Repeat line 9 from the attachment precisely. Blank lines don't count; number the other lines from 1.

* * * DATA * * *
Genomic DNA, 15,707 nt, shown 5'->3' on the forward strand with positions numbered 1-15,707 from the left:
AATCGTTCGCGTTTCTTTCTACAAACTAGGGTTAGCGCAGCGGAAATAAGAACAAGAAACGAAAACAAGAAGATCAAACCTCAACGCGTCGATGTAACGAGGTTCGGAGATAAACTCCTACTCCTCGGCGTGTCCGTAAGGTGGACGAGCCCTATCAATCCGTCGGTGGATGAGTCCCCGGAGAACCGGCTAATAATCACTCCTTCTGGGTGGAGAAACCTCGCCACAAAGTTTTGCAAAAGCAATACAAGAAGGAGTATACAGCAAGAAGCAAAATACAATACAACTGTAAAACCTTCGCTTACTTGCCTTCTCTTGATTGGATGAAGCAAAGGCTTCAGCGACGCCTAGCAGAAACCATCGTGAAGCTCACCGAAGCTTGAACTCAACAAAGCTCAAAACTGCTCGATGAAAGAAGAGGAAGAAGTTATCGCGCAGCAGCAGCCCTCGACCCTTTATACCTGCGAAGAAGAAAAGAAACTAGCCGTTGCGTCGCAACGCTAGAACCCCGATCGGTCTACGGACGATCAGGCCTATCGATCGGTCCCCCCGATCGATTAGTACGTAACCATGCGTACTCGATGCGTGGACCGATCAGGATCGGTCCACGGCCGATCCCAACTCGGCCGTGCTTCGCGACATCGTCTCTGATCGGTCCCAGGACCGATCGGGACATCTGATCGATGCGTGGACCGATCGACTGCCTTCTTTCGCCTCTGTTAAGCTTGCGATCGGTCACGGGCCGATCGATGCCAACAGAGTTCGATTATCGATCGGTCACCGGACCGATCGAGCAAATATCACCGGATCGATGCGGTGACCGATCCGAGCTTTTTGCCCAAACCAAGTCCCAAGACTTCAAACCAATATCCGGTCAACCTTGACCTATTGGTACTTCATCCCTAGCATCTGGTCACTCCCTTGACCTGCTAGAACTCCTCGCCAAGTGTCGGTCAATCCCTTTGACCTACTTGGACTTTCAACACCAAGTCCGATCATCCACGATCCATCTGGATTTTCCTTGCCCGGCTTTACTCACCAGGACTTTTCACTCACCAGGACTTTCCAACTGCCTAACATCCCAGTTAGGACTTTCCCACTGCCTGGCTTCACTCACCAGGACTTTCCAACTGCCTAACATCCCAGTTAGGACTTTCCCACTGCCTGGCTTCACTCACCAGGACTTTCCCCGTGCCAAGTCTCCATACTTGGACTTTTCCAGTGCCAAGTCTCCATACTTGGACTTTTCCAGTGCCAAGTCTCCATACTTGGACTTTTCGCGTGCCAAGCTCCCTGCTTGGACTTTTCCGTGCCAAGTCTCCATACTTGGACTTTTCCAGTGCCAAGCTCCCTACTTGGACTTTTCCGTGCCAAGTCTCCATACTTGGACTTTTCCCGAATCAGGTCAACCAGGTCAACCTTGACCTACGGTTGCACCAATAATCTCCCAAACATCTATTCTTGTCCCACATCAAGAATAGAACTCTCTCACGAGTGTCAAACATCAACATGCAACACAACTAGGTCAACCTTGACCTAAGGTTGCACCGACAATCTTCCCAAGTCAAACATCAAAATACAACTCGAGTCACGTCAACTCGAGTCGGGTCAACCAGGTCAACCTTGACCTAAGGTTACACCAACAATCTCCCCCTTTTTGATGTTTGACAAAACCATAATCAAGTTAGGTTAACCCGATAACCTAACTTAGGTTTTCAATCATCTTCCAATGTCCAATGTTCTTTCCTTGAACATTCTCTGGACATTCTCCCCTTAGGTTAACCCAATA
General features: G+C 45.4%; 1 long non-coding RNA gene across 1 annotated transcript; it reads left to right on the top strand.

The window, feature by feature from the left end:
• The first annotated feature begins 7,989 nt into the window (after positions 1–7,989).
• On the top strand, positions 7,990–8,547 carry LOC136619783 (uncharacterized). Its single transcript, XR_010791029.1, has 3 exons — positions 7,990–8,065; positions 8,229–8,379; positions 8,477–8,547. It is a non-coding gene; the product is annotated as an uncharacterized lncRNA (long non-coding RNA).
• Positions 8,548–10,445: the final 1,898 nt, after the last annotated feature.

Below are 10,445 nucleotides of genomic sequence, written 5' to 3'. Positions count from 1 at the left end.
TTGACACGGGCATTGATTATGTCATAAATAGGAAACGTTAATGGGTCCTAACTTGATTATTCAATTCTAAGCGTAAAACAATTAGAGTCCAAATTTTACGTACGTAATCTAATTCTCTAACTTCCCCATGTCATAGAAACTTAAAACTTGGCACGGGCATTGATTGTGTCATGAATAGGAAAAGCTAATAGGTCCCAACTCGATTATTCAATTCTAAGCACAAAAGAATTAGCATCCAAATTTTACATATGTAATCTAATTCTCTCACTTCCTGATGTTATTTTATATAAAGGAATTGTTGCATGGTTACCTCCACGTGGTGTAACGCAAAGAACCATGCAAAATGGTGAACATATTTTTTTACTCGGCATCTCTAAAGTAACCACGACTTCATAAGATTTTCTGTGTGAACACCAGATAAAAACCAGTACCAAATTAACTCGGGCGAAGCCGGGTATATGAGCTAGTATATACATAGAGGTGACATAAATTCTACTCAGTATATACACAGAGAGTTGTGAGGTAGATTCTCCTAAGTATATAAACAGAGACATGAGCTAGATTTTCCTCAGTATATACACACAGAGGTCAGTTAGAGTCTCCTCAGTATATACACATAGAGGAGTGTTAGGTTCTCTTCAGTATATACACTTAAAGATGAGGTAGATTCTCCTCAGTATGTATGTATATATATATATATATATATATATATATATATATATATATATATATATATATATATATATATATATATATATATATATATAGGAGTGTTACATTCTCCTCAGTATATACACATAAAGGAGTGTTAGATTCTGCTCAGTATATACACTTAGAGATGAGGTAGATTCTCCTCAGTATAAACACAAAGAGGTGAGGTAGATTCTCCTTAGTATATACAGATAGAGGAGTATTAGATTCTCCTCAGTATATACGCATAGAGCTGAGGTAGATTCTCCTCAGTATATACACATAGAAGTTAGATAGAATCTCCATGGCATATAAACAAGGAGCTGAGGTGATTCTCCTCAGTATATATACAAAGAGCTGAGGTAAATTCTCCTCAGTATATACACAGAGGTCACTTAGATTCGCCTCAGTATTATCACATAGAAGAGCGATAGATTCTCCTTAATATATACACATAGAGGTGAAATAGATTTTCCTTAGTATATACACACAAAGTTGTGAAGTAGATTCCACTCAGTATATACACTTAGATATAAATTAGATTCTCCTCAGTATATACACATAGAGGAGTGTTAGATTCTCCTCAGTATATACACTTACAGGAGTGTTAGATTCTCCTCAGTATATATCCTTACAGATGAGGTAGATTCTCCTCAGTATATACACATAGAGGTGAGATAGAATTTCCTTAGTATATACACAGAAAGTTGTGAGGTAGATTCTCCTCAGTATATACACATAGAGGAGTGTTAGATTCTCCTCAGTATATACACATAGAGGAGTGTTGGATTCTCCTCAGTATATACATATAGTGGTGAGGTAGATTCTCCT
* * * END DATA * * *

TTGACACGGGCATTGATTATGTCATAAATAGGAAACGTTAATGGGTCCTAACTTGATTATTCAATTCTAAGCGTAAAACAATTAGAGTCCAAATTTTACGTACGTAATCTAATTCTCTAACTTCCCCATGTCATAGAAACTTAAAACTTGGCACGGGCATTGATTGTGTCATGAATAGGAAAAGCTAATAGGTCCCAACTCGATTATTCAATTCTAAGCACAAAAGAATTAGCATCCAAATTTTACATATGTAATCTAATTCTCTCACTTCCTGATGTTATTTTATATAAAGGAATTGTTGCATGGTTACCTCCACGTGGTGTAACGCAAAGAACCATGCAAAATGGTGAACATATTTTTTTACTCGGCATCTCTAAAGTAACCACGACTTCATAAGATTTTCTGTGTGAACACCAGATAAAAACCAGTACCAAATTAACTCGGGCGAAGCCGGGTATATGAGCTAGTATATACATAGAGGTGACATAAATTCTACTCAGTATATACACAGAGAGTTGTGAGGTAGATTCTCCTAAGTATATAAACAGAGACATGAGCTAGATTTTCCTCAGTATATACACACAGAGGTCAGTTAGAGTCTCCTCAGTATATACACATAGAGGAGTGTTAGGTTCTCTTCAGTATATACACTTAAAGATGAGGTAGATTCTCCTCAGTATGTATGTATATATATATATATATATATATATATATATATATATATATATATATATATATATATATATATATATATATATATATATATAGGAGTGTTACATTCTCCTCAGTATATACACATAAAGGAGTGTTAGATTCTGCTCAGTATATACACTTAGAGATGAGGTAGATTCTCCTCAGTATAAACACAAAGAGGTGAGGTAGATTCTCCTTAGTATATACAGATAGAGGAGTATTAGATTCTCCTCAGTATATACGCATAGAGCTGAGGTAGATTCTCCTCAGTATATACACATAGAAGTTAGATAGAATCTCCATGGCATATAAACAAGGAGCTGAGGTGATTCTCCTCAGTATATATACAAAGAGCTGAGGTAAATTCTCCTCAGTATATACACAGAGGTCACTTAGATTCGCCTCAGTATTATCACATAGAAGAGCGATAGATTCTCCTTAATATATACACATAGAGGTGAAATAGATTTTCCTTAGTATATACACACAAAGTTGTGAAGTAGATTCCACTCAGTATATACACTTAGATATAAATTAGATTCTCCTCAGTATATACACATAGAGGAGTGTTAGATTCTCCTCAGTATATACACTTACAGGAGTGTTAGATTCTCCTCAGTATATATCCTTACAGATGAGGTAGATTCTCCTCAGTATATACACATAGAGGTGAGATAGAATTTCCTTAGTATATACACAGAAAGTTGTGAGGTAGATTCTCCTCAGTATATACACATAGAGGAGTGTTAGATTCTCCTCAGTATATACACATAGAGGAGTGTTGGATTCTCCTCAGTATATACATATAGTGGTGAGGTAGATTCTCCT